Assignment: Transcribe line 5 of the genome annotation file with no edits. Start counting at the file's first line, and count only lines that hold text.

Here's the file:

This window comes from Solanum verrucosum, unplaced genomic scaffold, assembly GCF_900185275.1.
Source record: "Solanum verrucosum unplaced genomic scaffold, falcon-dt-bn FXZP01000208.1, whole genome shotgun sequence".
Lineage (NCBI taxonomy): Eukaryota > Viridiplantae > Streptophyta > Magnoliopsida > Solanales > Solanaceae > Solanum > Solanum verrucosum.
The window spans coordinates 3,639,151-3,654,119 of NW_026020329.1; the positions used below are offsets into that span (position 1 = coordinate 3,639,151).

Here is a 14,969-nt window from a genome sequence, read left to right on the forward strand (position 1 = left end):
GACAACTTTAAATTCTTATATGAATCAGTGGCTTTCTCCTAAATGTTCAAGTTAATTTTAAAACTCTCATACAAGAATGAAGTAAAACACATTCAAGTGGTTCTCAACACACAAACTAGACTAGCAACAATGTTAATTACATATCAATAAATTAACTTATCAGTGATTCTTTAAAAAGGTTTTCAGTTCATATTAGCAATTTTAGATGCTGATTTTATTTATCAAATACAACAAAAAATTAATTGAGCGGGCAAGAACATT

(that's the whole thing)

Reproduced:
Here is a 14,969-nt window from a genome sequence, read left to right on the forward strand (position 1 = left end):